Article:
POPE FRANCIS - A HERETIC? ON THE PUNISHMENT OF HERETICS AND ESPECIALLY OF THE POPE WHO HAS BECOME A HERETIC WILLIAM OF OCKHAM Dial. 6 CHP. XXXI
UN secretary General Ban Ki-moon & Pope Francis
Student: After you had discussed as much as I wanted whether someone against whom the pope were to render a sentence that the Christian law is false might appeal from this unjust sentence, you had reported in that context that it was permitted to any Christian to appeal from such a judgement, but you did not provide reasons for the assertion. Therefore I request that you endeavour to strengthen this assertion.
Master: One may prove in many ways, it seems, that a Christian is permitted to appeal from such a judgement. Here is the first reason. Anyone is permitted to appeal from a judgement rendered against someone else if that judgement generates an obvious prejudice to the former (Extra, De sententia et re iudicata, c. Cum super). [col. 401] But a papal sentence that the Christian law is false which is rendered against another generates an obvious prejudice to every Christian, because ( the Apostle witnessing that faith is common to all) [Ephesians 4:5-6] a sentence rendered against the faith prejudices every Christian. Therefore it is permitted to any Christian to appeal from this sentence rendered against someone else.
Student: It does not appear that a prejudice is generated to others by such a sentence, since a matter in legal dispute between specific individuals does no harm to the rest (Extra, De fide instrumentorum, c. Inter dilectos). [col. 348] Therefore an unjust sentence against the faith which is rendered against someone does no harm to the other catholics, and consequently it is not their concern to appeal from such a sentence.
Master: The answer is that the rule 'a matter in legal dispute between specific individuals does no harm to the rest' "fails in many cases", [col. 903] according to a note in the gloss to Extra, De sententia et re iudicata, c. Quamvis. [col. 409] For there is harm done, as the gloss states in this context, "when cases are linked", [col. 903] and consequently all the more when a cause is one and the same as is the cause of faith, which is common to all. Thus when the catholic faith is condemned a prejudice is generated to all catholics, and therefore it is permitted to them all, if they wish, to appeal from such a sentence
Student: Advance some other reasons.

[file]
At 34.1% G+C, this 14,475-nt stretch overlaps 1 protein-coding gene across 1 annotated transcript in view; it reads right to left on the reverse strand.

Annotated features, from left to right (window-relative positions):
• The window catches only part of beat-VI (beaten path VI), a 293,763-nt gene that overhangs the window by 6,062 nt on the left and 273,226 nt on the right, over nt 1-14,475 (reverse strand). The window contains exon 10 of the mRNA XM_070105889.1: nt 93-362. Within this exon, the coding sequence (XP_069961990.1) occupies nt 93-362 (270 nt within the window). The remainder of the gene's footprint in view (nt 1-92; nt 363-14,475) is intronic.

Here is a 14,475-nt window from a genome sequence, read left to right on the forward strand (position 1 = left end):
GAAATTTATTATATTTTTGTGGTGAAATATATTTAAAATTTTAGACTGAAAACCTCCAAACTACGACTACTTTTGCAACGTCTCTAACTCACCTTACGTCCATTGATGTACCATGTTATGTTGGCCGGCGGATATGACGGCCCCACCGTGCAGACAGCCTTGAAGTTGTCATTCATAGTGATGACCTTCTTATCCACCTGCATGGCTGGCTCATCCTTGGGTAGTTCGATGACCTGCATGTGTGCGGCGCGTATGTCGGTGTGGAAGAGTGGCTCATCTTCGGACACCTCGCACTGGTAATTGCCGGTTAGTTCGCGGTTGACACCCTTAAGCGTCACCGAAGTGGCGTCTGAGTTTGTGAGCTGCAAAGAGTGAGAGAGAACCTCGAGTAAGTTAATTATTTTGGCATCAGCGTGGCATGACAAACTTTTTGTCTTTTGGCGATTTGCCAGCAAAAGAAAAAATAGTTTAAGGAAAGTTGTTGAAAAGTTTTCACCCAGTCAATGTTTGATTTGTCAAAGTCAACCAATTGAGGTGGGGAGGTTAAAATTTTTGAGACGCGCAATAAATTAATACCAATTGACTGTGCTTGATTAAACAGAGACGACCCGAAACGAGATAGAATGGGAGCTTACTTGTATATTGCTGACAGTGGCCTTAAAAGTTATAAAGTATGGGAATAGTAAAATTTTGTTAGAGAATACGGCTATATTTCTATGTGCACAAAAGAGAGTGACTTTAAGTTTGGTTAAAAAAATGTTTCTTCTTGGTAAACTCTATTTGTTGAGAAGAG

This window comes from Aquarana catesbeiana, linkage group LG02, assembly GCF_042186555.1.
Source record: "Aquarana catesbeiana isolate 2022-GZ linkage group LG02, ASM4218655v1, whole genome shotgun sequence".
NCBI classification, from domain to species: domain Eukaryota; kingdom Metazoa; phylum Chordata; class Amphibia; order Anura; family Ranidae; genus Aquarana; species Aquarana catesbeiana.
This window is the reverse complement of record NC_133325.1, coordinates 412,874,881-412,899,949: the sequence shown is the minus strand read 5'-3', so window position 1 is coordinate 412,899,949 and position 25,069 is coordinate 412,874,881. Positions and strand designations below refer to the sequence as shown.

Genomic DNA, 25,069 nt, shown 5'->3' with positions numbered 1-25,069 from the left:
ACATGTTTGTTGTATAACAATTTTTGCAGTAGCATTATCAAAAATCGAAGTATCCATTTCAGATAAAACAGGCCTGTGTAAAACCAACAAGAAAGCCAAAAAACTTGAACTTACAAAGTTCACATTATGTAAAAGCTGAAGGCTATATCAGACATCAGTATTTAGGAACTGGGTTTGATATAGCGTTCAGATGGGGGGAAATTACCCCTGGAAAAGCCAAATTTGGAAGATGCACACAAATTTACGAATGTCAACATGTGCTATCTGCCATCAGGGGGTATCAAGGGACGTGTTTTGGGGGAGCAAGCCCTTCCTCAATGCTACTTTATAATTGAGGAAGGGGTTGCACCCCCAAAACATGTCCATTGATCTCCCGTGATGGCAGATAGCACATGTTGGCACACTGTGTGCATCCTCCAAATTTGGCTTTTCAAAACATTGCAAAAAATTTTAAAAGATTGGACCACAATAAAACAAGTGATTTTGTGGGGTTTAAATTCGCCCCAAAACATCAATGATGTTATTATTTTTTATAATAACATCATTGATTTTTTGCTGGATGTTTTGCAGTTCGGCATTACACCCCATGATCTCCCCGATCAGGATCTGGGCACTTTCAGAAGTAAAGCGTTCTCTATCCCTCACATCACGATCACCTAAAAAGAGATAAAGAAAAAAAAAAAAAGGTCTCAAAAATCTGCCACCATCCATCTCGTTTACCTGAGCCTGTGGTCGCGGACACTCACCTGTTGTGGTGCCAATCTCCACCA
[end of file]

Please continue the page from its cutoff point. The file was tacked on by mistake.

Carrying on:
Master: The second argument is as follows. Everyone is permitted, by appealing and defending one's self in court, to pursue a cause for harm done. But such an unjust papal sentence does harm to every catholic. Therefore everyone is permitted to appeal from such a sentence. The third reason is this. Every single catholic has a greater obligation to defend the catholic faith than to defend his sons, his blood relatives, or his parents, because the faith must be preferred to all these persons. It is therefore no lesser matter to appeal or to issue a court challenge in support of the condemned catholic faith than to do this in support of a condemned parent, son, or blood relative. But a mother, even if she is not allowed to represent her son in court, is nevertheless permitted to appeal in support of her condemned son. Here is the relevant statement from 2 q. 6 c. Non solent: "but should a mother appeal out of loving concern, let it be said that she must be heard". [col. 477] Here is the gloss's comment in that context on the word "appeal": "some persons may appeal in support of a condemned son as well as in support of a blood relative". [col. 671] Therefore all the more is it permitted to every catholic to appeal or to issue a court challenge in support of the condemned catholic faith. Here is the fourth reason. The right to appeal from a harmful sentence which catholics must punish to the highest degree is not less important than the right to appeal from a harmful sentence that catholics must punish to a lesser degree, since an appeal is a certain kind of punishment or a certain path towards the imposition of punishment. But the harm inflicted by an unjust papal sentence that definitively proclaims the Christian law to be false must be punished by catholics to a higher degree than any personal injury inflicted on someone by the sentence of a lesser judge. Therefore if it is permitted to appeal from the unjust sentence of a lesser judge by which someone would be condemned to lose his temporal possessions or to be punished in his person, all the more is it permitted to any catholic to appeal from the sentence of a pope who proclaims that the Christian law is false. The major premise of this reason appears evident. The minor premises, namely that the harm inflicted by such a papal sentence must be punished to a higher degree etc. is proved by the fact that this is a direct assault on Christ and on God. And a wrong done to God must be punished to a higher degree than a wrong done to one's self, witness blessed Gregory who states in 23 q. 4 c. Si is: "if a prelate absolves someone without penance of sins against God, he assuredly commits no light offense, in that he dismisses by his presumptuousness what is owed to the Heavenly King and Lord. For the misdeeds done to us we may easily forgive, but those committed against God we may only loosen with great discretion and never without imposing a penance". [col. 912] And here is what Chrysostom says in his Commentary on Matthew: "It is praiseworthy to be somewhat patient about harm done to one's self. But it is very impious to ignore wrongs committed against God". [Ps.-Chrysostomus, Opus imperfectum in Mattheum, homilia quinta, in PG 56, col. 668] Augustine likewise states in 23 q. 4 c. Si ea: "if we delay pursuit or punishment of those things by which God is greatly offended, we surely provoke divine patience into righteous anger". [col. 926] It is evident from these texts that a wrong against God must be avenged more strongly than a wrong against our person, and thus if it is permitted to appeal from the sentence of a lesser judge which causes one a personal harm, all the more is it permitted to appeal from a sentence which does wrong to God, and such is a papal sentence which condemns the catholic faith.